Many of the questions I receive are about business letters and email. Here are a few recent ones:
Question: Capitalizing Salutations. A colleague always uses lower case after Dear in his salutations. I know I learned that all nouns in a salutation are capitalized and that the first and last words of the salutation are capitalized, but I can’t find the source for either of these rules. Can you help? Peggy, from Maryland
Answer: The first word, all nouns, and all titles are capitalized in the salutation. That’s according to The Gregg Reference Manual. Gregg says nothing about the last word. As pronouns, all and everyone would not be capitalized unless they were the first word or part of someone’s title, according to Gregg.
Question: Names in Salutations. Are there any rules regarding putting “Mr. Sam Green” or “Mr. Green” in a salutation? Shaunicy, from Indiana
Answer: It is standard to write “Dear Mr. Green”–without using the first name. Both first and last name are used when one cannot be sure whether the recipient is a man or woman. The best approach then is “Dear Chris Green.” That’s much classier than “Dear Mr. or Ms. Green.”
Question: Group Salutation. How do you create an email salutation when writing to three directors and two managers? Lisa
Answer: If you want a true salutation, use their names: “Dear Mark, Alice, Rene, Jim, and Sangita.” If they belong to a specific group, use its name: “Dear Budget Committee.” Otherwise, use “Greetings,” “Hi to all,” or “Hello, everyone.” You may also omit a greeting and just open in a friendly way: “I am pleased to write to you. . . .”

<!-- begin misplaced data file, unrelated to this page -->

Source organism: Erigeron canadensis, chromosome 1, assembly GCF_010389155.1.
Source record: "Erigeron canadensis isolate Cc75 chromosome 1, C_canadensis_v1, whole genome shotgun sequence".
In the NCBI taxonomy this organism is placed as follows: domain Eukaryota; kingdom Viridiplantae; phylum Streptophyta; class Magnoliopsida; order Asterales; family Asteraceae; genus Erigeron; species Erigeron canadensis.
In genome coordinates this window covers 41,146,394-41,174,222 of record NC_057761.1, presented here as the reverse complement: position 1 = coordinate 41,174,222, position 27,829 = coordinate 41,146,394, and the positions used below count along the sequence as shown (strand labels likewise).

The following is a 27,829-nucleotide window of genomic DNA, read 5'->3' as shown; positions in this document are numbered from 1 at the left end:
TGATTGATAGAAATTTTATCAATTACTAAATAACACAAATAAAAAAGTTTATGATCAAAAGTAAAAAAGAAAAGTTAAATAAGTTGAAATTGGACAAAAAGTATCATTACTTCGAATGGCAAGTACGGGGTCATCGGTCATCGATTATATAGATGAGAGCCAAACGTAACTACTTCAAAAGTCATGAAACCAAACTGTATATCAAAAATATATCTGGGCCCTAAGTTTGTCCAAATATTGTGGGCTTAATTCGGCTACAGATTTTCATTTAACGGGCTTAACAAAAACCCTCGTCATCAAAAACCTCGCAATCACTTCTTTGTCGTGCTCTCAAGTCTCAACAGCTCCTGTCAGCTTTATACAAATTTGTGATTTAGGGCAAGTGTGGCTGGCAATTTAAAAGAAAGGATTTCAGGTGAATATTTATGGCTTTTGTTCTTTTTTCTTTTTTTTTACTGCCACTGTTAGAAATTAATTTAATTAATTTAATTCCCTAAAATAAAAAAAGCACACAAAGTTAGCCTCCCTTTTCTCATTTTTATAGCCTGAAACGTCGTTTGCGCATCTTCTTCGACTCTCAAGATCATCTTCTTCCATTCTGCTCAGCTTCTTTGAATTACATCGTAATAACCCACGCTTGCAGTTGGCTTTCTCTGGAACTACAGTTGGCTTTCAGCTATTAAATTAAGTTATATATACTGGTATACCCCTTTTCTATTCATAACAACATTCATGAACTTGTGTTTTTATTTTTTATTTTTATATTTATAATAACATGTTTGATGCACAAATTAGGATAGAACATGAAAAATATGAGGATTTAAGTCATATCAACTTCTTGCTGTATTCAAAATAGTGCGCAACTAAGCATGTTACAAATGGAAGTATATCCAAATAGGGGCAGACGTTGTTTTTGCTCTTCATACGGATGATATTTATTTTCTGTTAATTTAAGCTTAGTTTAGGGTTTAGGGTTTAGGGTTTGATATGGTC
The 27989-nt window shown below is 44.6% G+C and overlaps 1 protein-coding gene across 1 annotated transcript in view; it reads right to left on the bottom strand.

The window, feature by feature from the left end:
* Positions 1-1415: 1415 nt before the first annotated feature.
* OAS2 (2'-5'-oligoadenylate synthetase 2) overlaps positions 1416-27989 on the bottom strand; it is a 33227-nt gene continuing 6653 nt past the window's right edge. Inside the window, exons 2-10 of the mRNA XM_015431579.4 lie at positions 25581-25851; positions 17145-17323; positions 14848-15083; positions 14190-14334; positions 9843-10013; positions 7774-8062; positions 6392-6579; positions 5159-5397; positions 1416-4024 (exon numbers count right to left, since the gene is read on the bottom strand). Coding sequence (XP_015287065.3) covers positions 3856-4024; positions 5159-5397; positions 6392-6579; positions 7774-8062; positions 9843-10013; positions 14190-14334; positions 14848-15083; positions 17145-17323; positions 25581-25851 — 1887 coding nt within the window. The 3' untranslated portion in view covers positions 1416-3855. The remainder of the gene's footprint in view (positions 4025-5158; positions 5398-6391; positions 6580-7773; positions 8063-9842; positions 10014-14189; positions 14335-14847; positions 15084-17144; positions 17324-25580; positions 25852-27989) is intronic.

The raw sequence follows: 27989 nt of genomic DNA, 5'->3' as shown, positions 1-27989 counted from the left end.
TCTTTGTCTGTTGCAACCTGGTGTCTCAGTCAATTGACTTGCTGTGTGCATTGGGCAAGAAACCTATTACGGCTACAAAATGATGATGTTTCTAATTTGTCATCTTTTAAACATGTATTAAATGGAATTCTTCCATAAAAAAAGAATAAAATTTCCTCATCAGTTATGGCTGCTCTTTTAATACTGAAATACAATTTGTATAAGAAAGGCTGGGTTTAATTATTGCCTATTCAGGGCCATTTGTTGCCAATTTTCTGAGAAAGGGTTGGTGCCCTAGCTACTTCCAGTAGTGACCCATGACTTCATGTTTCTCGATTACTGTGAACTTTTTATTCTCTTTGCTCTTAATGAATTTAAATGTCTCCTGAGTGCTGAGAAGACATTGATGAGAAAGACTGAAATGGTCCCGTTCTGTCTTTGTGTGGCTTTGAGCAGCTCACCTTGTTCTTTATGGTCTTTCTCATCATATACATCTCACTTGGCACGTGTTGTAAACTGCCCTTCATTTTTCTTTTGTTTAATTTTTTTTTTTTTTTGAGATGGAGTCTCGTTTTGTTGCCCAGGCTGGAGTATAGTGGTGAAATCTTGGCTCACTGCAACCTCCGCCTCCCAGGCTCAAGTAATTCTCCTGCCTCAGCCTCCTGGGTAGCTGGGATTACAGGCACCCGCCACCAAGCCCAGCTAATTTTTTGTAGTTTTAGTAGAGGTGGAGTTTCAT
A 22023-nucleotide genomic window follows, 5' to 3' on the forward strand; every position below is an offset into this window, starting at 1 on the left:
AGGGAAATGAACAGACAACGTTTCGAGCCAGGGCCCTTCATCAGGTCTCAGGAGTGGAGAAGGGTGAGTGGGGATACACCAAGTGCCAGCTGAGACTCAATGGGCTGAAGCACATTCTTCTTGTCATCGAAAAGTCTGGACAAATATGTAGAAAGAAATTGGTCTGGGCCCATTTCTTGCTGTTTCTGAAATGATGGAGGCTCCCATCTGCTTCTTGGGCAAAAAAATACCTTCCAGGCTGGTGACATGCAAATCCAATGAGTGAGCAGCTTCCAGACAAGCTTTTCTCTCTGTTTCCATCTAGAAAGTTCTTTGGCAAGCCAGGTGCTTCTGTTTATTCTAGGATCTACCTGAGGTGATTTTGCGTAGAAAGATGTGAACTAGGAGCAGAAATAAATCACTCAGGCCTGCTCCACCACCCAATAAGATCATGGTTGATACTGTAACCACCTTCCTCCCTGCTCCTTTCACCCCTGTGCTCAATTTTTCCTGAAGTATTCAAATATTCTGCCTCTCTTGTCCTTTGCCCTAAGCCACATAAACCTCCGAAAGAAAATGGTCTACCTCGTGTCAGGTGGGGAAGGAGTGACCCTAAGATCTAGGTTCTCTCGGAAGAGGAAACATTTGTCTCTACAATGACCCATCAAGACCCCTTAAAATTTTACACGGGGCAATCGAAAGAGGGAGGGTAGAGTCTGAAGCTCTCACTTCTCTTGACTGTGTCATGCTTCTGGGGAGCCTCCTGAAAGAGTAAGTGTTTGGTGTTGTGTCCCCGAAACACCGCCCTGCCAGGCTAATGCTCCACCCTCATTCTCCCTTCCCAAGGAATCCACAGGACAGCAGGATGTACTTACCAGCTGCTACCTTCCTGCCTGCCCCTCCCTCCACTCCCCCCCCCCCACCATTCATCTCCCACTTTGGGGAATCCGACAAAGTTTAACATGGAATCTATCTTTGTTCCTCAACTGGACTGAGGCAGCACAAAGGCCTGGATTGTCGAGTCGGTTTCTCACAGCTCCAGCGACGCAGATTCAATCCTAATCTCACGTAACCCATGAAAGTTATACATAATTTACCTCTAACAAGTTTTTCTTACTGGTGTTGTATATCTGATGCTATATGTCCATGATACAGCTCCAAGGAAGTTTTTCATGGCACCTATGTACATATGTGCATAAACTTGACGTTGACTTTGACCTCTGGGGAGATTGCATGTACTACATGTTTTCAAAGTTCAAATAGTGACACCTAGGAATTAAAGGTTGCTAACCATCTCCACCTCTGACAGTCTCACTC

Question: Fancy Closings. My boss is writing a letter to someone and is ending it with “With warm regards, I remain.” Is this proper and what does it mean? Marshall, from Tennessee
Answer: “With warm regards” is a perfectly fine, warm closing. It’s the “I remain” that is troublesome. “I remain” was once a standard ending to the complimentary closing, which looked like this:
With warm regards, I remain,
These days no business writing guides suggest “I remain,” which is now considered old-fashioned.
Question: Informal Closing. Is “Cheers” acceptable as a closing? If so, in which types of communication? Laurie, Rhode Island
Answer: Cheers is traditionally a toast before a drink. However, it has begun to be used as a friendly, informal close for email. Avoid it for formal communication.
Question: Signatures. A coworker and I disagree about signing above your typed name in a business letter or below it. Which is correct or are both acceptable? Julie
Answer: The signature belongs above the typed name–not below it. After typing the complimentary close, press Enter four times before typing the name. Those blank lines provide the space for the signature.
I have written about similar questions in other blog entries. Try these for more information:
I wish I could answer everyone’s questions. Please forgive me if I do not respond to your email. Remember: The Gregg Reference Manual has answers to virtually all these questions, and it now has an online version.